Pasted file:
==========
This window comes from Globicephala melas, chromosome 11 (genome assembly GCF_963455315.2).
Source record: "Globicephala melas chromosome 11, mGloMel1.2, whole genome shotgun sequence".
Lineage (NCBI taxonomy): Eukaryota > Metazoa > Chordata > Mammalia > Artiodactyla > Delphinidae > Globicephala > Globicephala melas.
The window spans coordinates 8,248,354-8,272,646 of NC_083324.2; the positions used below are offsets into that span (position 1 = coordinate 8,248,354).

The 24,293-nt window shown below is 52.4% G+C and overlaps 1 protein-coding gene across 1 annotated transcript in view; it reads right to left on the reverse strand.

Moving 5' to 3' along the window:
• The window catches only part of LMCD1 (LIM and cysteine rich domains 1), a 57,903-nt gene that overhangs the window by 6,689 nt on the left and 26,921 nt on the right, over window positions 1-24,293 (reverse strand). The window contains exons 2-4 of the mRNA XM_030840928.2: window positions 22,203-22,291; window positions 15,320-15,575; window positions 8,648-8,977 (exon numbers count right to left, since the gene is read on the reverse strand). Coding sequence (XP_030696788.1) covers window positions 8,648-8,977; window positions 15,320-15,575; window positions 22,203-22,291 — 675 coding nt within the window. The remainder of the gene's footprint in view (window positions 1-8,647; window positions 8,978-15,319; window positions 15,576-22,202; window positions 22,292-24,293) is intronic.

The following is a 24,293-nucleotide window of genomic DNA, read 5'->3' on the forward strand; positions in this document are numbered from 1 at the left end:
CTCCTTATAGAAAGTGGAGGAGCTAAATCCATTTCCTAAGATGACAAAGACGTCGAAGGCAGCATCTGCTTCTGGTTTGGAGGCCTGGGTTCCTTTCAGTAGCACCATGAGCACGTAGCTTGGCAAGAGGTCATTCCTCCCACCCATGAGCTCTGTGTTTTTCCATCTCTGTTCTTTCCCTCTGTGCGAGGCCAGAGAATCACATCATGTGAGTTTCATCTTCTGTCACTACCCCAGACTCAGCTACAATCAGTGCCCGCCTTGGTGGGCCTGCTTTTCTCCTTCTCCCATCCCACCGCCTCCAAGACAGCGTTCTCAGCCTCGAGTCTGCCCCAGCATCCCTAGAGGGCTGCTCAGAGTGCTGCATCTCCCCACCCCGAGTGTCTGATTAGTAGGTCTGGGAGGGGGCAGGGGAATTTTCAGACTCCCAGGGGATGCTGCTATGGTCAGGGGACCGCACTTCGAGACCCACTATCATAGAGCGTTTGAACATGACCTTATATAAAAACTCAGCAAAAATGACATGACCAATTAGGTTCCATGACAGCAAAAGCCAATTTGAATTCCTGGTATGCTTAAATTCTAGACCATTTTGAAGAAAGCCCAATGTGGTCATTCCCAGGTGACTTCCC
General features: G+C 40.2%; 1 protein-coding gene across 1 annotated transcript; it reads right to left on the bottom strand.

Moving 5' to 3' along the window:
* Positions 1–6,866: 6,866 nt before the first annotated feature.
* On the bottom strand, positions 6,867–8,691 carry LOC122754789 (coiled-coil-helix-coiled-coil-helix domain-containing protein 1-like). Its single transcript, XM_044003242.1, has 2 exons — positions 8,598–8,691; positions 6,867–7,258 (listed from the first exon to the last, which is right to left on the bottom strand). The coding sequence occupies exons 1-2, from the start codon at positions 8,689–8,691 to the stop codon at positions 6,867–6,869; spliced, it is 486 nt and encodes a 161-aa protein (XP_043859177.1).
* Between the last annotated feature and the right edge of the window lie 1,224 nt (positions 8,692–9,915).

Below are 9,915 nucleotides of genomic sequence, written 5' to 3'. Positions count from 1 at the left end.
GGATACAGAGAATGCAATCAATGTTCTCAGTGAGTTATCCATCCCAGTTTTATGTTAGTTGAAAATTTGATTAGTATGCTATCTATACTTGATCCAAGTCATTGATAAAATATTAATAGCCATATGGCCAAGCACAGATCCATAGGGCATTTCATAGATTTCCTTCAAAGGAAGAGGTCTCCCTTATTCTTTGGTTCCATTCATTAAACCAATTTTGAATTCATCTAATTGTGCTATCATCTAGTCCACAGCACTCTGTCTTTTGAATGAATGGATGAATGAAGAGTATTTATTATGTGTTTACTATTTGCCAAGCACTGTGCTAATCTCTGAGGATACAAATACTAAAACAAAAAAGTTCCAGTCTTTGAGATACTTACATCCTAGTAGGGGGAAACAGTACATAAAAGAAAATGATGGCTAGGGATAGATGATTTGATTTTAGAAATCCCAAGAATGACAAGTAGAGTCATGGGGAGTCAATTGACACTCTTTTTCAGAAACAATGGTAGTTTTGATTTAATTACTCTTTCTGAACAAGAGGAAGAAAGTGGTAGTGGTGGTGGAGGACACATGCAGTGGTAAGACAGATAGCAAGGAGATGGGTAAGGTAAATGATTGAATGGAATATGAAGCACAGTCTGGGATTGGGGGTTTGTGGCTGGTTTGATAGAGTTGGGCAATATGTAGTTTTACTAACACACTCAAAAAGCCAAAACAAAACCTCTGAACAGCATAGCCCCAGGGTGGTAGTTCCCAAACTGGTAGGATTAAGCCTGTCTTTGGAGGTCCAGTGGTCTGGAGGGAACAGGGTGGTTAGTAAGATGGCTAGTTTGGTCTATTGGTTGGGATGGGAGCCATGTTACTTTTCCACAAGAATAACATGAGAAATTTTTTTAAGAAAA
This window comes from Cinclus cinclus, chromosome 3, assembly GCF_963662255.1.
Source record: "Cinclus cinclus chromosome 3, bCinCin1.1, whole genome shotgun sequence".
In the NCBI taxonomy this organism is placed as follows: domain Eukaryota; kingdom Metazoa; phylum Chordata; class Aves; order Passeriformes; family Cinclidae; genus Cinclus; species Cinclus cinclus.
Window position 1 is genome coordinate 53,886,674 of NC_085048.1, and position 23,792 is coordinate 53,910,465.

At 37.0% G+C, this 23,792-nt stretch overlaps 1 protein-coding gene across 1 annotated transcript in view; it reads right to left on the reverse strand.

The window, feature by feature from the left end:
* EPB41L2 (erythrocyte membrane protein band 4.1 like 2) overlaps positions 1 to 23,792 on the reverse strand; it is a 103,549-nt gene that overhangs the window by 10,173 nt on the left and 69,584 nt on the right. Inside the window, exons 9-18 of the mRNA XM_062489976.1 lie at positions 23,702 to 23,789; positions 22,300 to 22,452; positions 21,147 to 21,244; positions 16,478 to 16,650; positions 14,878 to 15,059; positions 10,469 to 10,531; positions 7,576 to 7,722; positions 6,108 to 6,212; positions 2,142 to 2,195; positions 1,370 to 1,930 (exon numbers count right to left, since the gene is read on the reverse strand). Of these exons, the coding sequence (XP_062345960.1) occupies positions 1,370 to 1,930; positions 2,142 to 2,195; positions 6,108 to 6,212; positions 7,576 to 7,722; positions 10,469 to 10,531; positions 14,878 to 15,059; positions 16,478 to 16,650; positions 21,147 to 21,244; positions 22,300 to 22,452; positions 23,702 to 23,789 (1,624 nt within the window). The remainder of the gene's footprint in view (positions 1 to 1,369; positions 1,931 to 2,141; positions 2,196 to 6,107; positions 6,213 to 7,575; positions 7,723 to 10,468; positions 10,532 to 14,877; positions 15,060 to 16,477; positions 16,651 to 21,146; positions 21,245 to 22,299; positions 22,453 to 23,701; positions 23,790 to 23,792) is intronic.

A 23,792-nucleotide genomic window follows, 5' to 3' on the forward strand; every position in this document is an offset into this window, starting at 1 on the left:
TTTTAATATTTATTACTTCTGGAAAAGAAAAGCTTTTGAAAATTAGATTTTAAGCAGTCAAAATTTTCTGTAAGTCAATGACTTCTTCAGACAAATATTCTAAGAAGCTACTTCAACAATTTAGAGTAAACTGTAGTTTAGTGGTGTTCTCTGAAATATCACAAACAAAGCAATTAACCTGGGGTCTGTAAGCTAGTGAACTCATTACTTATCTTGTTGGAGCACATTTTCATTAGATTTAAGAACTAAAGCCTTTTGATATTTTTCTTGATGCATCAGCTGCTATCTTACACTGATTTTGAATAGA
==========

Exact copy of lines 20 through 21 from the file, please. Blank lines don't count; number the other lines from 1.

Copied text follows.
Window position 1 is genome coordinate 53,886,674 of NC_085048.1, and position 23,792 is coordinate 53,910,465.

At 37.0% G+C, this 23,792-nt stretch overlaps 1 protein-coding gene across 1 annotated transcript in view; it reads right to left on the reverse strand.